The Evolving Universe

Lister Staveley-Smith
Professor Lister Staveley-Smith Dr Dan Taranu
Theme Leader Theme Scientist
   

When in the Universe’s time line did the first galaxies form? How have gas, stars and galaxies subsequently evolved over cosmic time? These are two core questions in our understanding of the Universe, for which CAASTRO’s Evolving Universe theme is focused on providing key new insights.

CAASTRO researchers are searching for the faint radio signal from the 'Epoch of Reionisation', the period when stars, galaxies and quasars ionised the entire Universe. We know that a million years after the Big Bang, the Universe was uniformly filled with neutral gas and dark matter. In contrast, 13.7 billion years later, the Universe today is complex and inhomogeneous, and almost all the gas is ionised. The intervening 'Epoch of Reionization' has not yet been observed and is the last major phase transitions in the evolution of the Universe still to be studied or understood.

The CAASTRO team is also performing new surveys to measure the stellar and gaseous composition of many tens of thousands of galaxies, spread all over the sky and covering a huge range of ages and distances. These measurements will not only provide a view of stars and gas in individual galaxies in unprecedented detail, but will span a cosmologically representative volume, thus opening up a completely new parameter space for understanding galaxy evolution. We will use these data to address the role of gas, stars and outflows in galaxy formation and evolution, to track the evolution of star formation over cosmic time, and to study normal galaxies over eight billion years of the Universe’s history.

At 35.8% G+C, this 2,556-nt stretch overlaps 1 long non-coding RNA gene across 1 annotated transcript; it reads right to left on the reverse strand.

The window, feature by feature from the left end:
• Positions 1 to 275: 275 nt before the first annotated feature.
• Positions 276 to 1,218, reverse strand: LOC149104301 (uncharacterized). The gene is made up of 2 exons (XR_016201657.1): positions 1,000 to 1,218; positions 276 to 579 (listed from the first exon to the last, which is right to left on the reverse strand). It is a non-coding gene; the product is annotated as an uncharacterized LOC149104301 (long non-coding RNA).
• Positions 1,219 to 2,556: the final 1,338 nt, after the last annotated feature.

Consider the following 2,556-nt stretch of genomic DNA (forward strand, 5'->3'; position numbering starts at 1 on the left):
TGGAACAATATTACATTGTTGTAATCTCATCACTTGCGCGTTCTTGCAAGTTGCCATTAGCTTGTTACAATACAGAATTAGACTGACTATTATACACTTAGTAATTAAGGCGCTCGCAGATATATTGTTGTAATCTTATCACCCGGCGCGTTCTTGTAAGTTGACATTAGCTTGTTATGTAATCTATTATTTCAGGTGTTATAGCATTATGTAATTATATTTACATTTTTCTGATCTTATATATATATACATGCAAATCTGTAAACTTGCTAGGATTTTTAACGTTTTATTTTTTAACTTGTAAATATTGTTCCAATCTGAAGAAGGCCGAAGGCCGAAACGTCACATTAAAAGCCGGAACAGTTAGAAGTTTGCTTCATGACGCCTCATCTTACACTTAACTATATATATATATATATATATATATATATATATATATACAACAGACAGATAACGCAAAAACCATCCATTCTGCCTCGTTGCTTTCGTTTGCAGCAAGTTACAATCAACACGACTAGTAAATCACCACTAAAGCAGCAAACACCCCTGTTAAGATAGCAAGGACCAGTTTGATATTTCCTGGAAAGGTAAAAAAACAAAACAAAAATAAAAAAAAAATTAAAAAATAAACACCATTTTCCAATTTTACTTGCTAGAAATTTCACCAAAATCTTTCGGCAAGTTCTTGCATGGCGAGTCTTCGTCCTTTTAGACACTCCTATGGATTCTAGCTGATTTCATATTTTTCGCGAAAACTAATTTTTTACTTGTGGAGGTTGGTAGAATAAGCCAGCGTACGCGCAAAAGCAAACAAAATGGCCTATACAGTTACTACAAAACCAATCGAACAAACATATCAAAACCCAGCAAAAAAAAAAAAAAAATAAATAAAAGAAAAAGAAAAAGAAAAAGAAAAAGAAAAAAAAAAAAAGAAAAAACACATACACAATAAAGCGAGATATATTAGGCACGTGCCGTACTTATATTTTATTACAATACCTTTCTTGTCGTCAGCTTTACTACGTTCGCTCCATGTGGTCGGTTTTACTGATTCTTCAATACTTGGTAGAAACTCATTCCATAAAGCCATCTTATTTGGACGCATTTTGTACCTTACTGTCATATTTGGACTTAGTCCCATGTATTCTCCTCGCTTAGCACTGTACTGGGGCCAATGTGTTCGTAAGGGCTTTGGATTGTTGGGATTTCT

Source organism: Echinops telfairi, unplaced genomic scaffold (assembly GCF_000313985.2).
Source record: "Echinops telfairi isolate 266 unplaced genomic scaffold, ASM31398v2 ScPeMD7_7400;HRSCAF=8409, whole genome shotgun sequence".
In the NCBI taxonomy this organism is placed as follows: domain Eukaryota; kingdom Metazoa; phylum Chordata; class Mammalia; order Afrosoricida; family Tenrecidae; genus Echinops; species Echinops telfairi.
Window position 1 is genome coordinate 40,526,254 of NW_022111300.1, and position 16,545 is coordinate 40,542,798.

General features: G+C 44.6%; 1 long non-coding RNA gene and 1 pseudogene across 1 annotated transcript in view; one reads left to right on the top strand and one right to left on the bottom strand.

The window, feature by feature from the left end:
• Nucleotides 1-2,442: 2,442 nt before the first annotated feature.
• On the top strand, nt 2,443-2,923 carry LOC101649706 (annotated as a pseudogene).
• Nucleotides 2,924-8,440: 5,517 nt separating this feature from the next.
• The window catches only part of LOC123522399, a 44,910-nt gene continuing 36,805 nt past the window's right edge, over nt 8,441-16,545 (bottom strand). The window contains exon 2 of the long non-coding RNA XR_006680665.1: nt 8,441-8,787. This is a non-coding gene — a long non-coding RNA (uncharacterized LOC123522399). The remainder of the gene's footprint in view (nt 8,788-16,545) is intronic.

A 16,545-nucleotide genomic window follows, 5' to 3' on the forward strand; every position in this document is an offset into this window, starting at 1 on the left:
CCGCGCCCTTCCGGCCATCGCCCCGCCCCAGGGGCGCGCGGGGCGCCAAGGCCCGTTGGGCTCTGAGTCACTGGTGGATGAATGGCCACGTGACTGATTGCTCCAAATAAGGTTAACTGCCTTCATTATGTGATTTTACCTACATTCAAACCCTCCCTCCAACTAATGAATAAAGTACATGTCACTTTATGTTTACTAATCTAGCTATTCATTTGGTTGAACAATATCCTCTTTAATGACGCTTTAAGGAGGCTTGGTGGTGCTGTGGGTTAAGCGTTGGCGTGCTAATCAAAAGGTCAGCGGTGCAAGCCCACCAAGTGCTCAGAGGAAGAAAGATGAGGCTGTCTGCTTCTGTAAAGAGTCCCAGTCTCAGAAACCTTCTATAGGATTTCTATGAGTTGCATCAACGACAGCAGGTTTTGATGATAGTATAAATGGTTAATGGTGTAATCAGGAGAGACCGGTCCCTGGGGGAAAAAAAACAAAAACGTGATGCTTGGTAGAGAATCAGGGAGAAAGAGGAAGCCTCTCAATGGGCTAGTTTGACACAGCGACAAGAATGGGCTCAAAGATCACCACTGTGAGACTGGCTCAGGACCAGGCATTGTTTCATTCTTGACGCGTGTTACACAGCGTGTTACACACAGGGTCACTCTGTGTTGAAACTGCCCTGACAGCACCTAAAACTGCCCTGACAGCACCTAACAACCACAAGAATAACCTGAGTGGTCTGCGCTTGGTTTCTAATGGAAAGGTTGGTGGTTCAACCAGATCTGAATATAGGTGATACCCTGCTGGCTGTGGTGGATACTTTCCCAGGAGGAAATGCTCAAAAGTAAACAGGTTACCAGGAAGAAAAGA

Watch the theme video profile as presented by Professor Stuart Wyithe. The projects associated with CAASTRO's Evolving Universe research theme include:

BIGHORNS (the Broadband Instrument for the HydrOgen ReionisatioN Signal): Searching for a global signal of the Epoch of Reionisation.
FLASH (First Large Absorption Survey in HI): An ASKAP survey of the neutral gas content of galaxies in the poorly-explored redshift range 0.5 < z < 1.0
MWA Epoch of Reionisation: Looking for a signature of the epoch of reionisation with the MWA.
SAMI (Sydney-AAO Multi-object Integral-field spectrograph): The first massively multiplexed spatially resolved survey of galaxies.
Simulations: State of the art numerical simulations of high redshift galaxy formation.
WALLABY (Widefield ASKAP L-Band Legacy All-sky Blind SurveY) and DINGO (Deep Investigation of Neutral Gas Origins: A wide (WALLABY) and deep (DINGO) survey of neutral atomic hydrogen in around 600,000 galaxies.
Intensity Mapping: A study of the neutral hydrogen content of the Universe using novel techniques.
Radio Galaxy Environments: A study of the impact of super-massive black holes on their host galaxies using continuum surveys from the Square Kilometre Array.